Gaining a true competitive edge in the world of B2B, by answering the question no-one is asking: Where's the insight?

Written by The Croc

Having worked in both B2C and B2B for almost two–decades, I can comfortably say that when it comes to executional side of things, there really isn’t that much difference; use appropriate channels to reach people with a specific message. Perhaps the most glaringly obvious exclusion in B2B is Television; business bank accounts and Transit vans aside, Television simply isn’t an effective channel for most B2B brands. Purchase strategies differentiate somewhat, because in the world of consumer, if people want something, they can step out of their house, or hop online and buy it in an instant. Even cars. B2B purchasing however is more complex and takes longer, with multiple stakeholders involved in the purchase decision, lengthy-negotiation periods and contractual agreements having to be written.

Buying aside, where the two really differ, certainly from an advertising perspective, comes down to audience insight.

I’m not talking about the statistics and observations that we all see posted online every day, which are masqueraded as ‘insight’, but aren’t really that insightful at all. I’m talking about real insights that make you look at something, or someone, or a situation, or even yourself in an entirely new way.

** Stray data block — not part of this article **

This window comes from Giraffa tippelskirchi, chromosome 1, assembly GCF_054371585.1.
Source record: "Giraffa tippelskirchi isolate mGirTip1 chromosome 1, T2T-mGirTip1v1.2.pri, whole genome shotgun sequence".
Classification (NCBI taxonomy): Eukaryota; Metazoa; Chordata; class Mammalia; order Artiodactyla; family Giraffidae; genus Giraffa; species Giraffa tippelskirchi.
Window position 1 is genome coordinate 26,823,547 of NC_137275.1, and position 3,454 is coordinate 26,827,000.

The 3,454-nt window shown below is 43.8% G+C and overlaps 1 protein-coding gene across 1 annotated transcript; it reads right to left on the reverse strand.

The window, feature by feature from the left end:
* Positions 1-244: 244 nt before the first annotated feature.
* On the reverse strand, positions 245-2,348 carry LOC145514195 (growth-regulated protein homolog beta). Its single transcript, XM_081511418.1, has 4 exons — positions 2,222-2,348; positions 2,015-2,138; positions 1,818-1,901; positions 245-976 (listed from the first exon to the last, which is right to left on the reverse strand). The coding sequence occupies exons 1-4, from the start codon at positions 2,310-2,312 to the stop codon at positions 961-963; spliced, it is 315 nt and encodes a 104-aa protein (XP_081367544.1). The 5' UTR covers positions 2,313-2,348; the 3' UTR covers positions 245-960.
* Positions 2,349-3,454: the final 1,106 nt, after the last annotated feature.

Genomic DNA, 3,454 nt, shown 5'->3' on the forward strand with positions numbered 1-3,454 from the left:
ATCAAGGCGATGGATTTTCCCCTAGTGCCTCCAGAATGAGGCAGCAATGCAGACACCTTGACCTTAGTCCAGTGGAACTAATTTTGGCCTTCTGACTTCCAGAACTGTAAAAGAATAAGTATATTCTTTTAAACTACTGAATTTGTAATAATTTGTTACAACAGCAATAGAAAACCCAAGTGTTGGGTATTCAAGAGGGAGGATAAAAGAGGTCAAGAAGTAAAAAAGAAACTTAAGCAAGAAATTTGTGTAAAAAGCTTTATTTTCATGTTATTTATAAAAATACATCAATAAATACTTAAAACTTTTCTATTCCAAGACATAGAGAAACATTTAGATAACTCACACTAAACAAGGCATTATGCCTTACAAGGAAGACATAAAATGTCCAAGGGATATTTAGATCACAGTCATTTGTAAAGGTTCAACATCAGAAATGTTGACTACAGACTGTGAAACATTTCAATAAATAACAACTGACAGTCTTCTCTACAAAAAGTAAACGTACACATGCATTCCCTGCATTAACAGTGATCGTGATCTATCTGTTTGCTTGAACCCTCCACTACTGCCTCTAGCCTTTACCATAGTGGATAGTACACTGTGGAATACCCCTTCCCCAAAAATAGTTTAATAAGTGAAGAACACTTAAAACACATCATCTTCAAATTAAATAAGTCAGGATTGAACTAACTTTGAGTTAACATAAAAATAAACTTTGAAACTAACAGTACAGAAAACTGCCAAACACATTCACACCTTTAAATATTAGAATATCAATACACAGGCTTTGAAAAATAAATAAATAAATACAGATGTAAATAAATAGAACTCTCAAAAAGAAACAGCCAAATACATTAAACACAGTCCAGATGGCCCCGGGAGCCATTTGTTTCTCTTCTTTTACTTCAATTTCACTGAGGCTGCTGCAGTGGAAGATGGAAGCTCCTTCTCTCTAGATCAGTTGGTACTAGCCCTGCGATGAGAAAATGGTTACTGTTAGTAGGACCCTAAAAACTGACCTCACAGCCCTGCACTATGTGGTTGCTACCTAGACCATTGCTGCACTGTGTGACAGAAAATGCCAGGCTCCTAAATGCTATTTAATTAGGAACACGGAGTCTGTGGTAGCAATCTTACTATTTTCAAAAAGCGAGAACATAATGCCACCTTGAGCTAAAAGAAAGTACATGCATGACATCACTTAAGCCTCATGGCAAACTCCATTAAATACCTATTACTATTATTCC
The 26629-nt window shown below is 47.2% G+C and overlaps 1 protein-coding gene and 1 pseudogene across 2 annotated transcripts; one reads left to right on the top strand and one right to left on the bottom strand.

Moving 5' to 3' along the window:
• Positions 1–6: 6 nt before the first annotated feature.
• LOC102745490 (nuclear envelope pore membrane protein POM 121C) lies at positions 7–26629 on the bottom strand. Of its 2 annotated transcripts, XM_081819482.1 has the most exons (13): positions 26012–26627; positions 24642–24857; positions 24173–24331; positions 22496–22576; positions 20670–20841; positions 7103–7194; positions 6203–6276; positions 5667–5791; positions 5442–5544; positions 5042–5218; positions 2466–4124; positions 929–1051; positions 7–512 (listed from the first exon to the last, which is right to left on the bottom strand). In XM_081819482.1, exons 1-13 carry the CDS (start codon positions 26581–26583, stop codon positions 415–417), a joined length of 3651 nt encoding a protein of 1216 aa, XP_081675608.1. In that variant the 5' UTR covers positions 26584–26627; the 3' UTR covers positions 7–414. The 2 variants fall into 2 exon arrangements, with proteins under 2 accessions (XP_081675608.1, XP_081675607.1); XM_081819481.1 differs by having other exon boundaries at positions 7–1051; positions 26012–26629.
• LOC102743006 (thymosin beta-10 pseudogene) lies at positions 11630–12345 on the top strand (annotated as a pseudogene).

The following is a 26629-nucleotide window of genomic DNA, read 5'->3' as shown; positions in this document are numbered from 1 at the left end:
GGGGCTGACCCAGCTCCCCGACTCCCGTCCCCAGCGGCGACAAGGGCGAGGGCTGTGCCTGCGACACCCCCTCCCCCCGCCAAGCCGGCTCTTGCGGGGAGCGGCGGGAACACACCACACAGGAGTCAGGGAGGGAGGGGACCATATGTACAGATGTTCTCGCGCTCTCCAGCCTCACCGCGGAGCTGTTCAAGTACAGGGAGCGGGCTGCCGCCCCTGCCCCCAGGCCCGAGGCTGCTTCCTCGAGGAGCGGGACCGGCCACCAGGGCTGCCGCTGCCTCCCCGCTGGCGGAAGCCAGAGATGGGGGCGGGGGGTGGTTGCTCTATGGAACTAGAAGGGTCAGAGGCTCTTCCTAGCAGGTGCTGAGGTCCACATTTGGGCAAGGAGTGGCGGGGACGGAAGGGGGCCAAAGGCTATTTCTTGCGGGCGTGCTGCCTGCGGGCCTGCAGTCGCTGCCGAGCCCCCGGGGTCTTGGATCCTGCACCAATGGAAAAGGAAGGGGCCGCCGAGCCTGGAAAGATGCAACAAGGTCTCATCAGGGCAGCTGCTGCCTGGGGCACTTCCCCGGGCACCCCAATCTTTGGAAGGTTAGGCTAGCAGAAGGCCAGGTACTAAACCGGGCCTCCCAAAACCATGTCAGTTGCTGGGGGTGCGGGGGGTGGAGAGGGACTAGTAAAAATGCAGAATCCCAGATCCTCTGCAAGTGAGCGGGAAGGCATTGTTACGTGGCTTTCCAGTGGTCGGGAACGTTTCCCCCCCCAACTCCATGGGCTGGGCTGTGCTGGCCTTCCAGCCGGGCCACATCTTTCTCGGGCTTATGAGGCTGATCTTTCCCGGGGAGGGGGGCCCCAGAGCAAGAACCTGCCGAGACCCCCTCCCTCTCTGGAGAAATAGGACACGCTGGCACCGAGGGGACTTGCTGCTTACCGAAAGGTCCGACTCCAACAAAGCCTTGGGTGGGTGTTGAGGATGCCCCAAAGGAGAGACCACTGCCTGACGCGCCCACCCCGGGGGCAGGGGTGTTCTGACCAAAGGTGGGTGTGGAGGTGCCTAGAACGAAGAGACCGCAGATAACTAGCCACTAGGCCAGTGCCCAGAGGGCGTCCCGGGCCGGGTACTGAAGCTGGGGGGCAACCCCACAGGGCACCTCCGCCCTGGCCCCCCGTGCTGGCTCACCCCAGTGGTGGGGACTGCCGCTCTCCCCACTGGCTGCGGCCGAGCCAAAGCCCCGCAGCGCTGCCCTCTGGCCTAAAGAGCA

Real insights.

Dirty little secrets.

Unspoken human truths.

When it comes to consumer advertising, it’s not that it’s easier to identify an insight, but they’re certainly more plentiful. As a planner, the beginning of your journey to a strong creative brief is to think about the cheeseburger / hand soap / television / pet food / luxury watch in your own life; the role that item plays. And even if you don’t use it, like it or need it, it’s likely you know someone who does, or, it’s easy to step outside and find people who will need it or use it.

And in understanding something in a way that’s relatable, makes the job of framing the problem, unearthing the insight, identifying the tension the product can resolve an easier task to approach, you get to places like these:

INSIGHT: When you’re hungry, you’re an unbearable twat

CAMPAIGN: You’re not you when you’re hungry –Snickers

INSIGHT: When you don’t wear glasses you make silly mistakes

CAMPAIGN: Should have gone to SpecSavers -SpecSavers

INSIGHT: When we’re out and about, we get bored with listening to just one album and crave having our entire music collection with us

CAMPAIGN: iPod, 1,000 songs in your pocket –Apple

INSIGHT: As parents, we all want our children to be able to play on their terms, because that’s when they have the most fun.

CAMPAIGN: Dirt is good –Persil

INSIGHT: People are happy to compromise on the aesthetics of a car if they know it’s going to be built using quality components and still be affordable